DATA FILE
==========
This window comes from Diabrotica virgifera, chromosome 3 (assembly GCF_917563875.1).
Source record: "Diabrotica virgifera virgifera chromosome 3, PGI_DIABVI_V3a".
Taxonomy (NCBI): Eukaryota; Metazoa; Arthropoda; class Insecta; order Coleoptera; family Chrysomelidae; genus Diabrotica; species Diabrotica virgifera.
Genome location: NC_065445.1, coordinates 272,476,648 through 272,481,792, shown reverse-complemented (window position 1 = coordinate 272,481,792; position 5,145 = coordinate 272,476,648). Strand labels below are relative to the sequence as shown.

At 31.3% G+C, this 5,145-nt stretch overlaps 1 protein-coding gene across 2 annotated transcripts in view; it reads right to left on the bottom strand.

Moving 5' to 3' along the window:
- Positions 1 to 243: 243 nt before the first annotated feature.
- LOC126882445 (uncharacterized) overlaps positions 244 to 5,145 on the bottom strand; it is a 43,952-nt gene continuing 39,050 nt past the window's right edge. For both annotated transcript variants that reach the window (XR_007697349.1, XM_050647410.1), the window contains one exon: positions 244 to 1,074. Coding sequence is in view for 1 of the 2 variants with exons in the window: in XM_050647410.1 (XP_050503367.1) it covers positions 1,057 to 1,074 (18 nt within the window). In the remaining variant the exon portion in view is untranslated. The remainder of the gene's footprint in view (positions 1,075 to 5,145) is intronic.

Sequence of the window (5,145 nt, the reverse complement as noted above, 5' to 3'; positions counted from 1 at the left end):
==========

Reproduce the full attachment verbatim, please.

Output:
This window comes from Diabrotica virgifera, chromosome 3 (assembly GCF_917563875.1).
Source record: "Diabrotica virgifera virgifera chromosome 3, PGI_DIABVI_V3a".
Taxonomy (NCBI): Eukaryota; Metazoa; Arthropoda; class Insecta; order Coleoptera; family Chrysomelidae; genus Diabrotica; species Diabrotica virgifera.
Genome location: NC_065445.1, coordinates 272,476,648 through 272,481,792, shown reverse-complemented (window position 1 = coordinate 272,481,792; position 5,145 = coordinate 272,476,648). Strand labels below are relative to the sequence as shown.

At 31.3% G+C, this 5,145-nt stretch overlaps 1 protein-coding gene across 2 annotated transcripts in view; it reads right to left on the bottom strand.

Moving 5' to 3' along the window:
- Positions 1 to 243: 243 nt before the first annotated feature.
- LOC126882445 (uncharacterized) overlaps positions 244 to 5,145 on the bottom strand; it is a 43,952-nt gene continuing 39,050 nt past the window's right edge. For both annotated transcript variants that reach the window (XR_007697349.1, XM_050647410.1), the window contains one exon: positions 244 to 1,074. Coding sequence is in view for 1 of the 2 variants with exons in the window: in XM_050647410.1 (XP_050503367.1) it covers positions 1,057 to 1,074 (18 nt within the window). In the remaining variant the exon portion in view is untranslated. The remainder of the gene's footprint in view (positions 1,075 to 5,145) is intronic.

Sequence of the window (5,145 nt, the reverse complement as noted above, 5' to 3'; positions counted from 1 at the left end):